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“Seriously?” he’d say. “Why do you think she does that?”

“You’re the shrink.”

He stroked his face and then said, “It’s her thing. She plays vulnerable for attention.”

“It works.”

“You have to be careful with what you tell her,” said Darius with a frown. “She-”

“She what?” I snapped then almost immediately regretted it. He was trying to help. I was always so hard on him. He was also a shrink. If he thought that Fig was taking everything I said too far, then she probably was. I thought about all the things I’d told her about Ryan and flinched. Was she pushing me toward Ryan because she wanted Darius? I’d seen the way she looked at him, the way she tried to create a divide between us whenever we were all together. Sometimes we’d play board games, and even with her guy there, Fig would somehow end up on a team with Darius, the two of them hunkering down on the other side of the table together, plotting their strategy. I thought it was cute at first. They shared humor, and movie quotes, and sarcasm. It was almost a relief at first to not have to pretend those things with Darius, scrounge around in my brain for a movie quote to match his movie quote. The bantering came easy for them. If I wanted to feel a connection to Darius I had to come to his level. He had no clue how to get to mine. She was quite the pro at setting up emotional teams and then rallying her players against me. A real smooth gamer. Up until now it had mostly annoyed me, but seeing her behavior in a new light—in Darius’s light—made me feel sick to my stomach. We’d once had dinner with Amanda and Hollis and I’d been the butt of her jokes—she’d even had Darius laughing—until Amanda had caught my eye from across the table and changed the subject. After dinner she’d grabbed me by the arm and whispered, “What the fuck?” in my ear.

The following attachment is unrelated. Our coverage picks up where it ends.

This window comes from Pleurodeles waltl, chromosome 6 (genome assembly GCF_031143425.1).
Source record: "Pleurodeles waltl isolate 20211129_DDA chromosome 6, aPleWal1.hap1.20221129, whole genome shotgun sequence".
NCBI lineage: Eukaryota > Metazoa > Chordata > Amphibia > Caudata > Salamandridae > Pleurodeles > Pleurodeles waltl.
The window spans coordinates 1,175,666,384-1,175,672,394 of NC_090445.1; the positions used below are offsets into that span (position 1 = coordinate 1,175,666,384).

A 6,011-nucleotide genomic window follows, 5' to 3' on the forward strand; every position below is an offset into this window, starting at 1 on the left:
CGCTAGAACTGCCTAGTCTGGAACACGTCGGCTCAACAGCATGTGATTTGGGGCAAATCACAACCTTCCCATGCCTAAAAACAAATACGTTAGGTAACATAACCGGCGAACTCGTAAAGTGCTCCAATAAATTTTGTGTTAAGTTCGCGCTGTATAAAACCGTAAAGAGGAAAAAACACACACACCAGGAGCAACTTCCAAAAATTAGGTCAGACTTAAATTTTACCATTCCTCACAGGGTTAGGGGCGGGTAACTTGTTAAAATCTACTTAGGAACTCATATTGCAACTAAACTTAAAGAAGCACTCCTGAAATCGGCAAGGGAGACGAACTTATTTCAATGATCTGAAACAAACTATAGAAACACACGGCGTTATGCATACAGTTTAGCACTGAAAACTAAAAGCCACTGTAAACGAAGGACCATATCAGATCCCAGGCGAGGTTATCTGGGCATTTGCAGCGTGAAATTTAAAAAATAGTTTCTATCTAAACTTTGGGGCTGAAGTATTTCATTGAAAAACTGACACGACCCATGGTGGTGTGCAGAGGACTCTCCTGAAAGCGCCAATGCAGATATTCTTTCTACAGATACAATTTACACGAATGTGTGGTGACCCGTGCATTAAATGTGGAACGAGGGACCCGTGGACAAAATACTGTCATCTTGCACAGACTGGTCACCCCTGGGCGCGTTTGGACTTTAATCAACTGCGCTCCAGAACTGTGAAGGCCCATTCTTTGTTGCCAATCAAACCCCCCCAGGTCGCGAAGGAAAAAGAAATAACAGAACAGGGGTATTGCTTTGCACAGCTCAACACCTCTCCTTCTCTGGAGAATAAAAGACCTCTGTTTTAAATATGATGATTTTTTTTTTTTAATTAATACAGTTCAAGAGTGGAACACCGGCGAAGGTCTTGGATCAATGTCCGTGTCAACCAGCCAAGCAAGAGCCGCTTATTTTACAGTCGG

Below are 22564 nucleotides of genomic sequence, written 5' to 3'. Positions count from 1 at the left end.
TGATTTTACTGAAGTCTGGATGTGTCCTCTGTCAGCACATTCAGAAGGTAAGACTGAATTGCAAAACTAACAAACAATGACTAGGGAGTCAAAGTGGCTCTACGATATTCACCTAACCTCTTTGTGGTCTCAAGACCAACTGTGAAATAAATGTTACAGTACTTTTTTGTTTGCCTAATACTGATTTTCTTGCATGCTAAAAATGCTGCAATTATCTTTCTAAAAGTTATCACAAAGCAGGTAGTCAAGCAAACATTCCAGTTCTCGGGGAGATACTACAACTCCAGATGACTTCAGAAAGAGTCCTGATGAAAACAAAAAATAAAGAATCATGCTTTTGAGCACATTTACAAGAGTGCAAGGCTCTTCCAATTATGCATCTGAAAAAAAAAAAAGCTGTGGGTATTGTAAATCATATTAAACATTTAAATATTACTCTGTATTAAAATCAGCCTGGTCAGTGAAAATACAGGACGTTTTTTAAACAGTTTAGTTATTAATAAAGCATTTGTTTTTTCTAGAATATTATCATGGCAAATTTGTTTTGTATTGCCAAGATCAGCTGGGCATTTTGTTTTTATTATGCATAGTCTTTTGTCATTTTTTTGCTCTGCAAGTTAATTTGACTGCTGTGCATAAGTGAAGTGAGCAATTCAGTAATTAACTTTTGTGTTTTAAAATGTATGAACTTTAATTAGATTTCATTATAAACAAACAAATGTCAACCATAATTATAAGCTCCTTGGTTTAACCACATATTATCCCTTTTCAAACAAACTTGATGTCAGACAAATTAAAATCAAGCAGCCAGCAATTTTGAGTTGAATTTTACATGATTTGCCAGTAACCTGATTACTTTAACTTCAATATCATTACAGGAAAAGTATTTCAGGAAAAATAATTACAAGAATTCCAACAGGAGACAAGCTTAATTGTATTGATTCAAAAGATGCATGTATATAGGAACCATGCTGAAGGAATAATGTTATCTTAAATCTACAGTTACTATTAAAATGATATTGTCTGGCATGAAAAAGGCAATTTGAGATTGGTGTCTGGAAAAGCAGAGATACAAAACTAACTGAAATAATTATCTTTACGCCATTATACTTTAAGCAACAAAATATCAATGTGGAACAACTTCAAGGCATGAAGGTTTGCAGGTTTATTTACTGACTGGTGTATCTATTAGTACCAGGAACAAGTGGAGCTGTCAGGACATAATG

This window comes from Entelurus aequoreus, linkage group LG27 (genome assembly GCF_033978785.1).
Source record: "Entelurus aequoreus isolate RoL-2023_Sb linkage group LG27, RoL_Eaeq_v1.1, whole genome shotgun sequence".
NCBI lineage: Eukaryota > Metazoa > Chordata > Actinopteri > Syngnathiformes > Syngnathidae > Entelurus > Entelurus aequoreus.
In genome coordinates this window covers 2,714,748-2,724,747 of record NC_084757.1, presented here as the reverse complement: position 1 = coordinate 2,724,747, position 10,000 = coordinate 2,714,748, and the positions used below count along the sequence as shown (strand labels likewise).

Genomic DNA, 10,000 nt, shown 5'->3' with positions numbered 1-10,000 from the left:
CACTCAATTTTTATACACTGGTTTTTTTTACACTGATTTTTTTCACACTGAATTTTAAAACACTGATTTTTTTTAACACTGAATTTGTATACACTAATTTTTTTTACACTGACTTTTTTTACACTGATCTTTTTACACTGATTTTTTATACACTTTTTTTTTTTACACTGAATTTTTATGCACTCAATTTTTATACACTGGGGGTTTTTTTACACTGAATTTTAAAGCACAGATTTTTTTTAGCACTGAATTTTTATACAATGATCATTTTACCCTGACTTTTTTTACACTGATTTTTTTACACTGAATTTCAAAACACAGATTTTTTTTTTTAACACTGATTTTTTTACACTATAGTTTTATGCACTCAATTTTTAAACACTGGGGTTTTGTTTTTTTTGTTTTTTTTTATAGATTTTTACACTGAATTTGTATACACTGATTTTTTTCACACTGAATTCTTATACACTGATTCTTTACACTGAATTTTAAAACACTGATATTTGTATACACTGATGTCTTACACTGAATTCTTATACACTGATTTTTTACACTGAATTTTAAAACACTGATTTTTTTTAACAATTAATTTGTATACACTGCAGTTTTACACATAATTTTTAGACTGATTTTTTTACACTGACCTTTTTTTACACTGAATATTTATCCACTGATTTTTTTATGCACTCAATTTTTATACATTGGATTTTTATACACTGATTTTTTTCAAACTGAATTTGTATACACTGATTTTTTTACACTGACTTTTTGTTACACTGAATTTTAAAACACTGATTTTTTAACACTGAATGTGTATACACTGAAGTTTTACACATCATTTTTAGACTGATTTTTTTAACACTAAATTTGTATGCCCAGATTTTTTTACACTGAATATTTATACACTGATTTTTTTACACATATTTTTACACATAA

Later at home, I thought back to the first day we’d met Fig. The day she’d spoken to Mercy in the garden, a completely different person, overweight with limp blonde hair—eager, so eager in everything she did. I’d invited her into my home because of something I’d seen in her eyes.

As soon as Darius passed out on the couch, per usual, I called Amanda.

“Jo, I told you from the beginning that something was up with her. She’s strangely obsessed with you. Even Darius thinks that.”

“Yeah,” I said, weakly. “I just figured she needed a friend, you know…” I heard myself making excuses for her and scrunched up my nose.

“She’s no friend,” Amanda’s voice trailed off.

“What do you mean? Do you know something? You have to tell me.”

I heard her sigh into the phone. “Look, I didn’t want to get involved. I know you like your projects. But, while you were in France with Darius she came here.”

“Yeah…” I said. I vaguely remembered seeing photos of them in front of the water near Amanda’s house. Fig had looked drunk; Amanda was humoring her.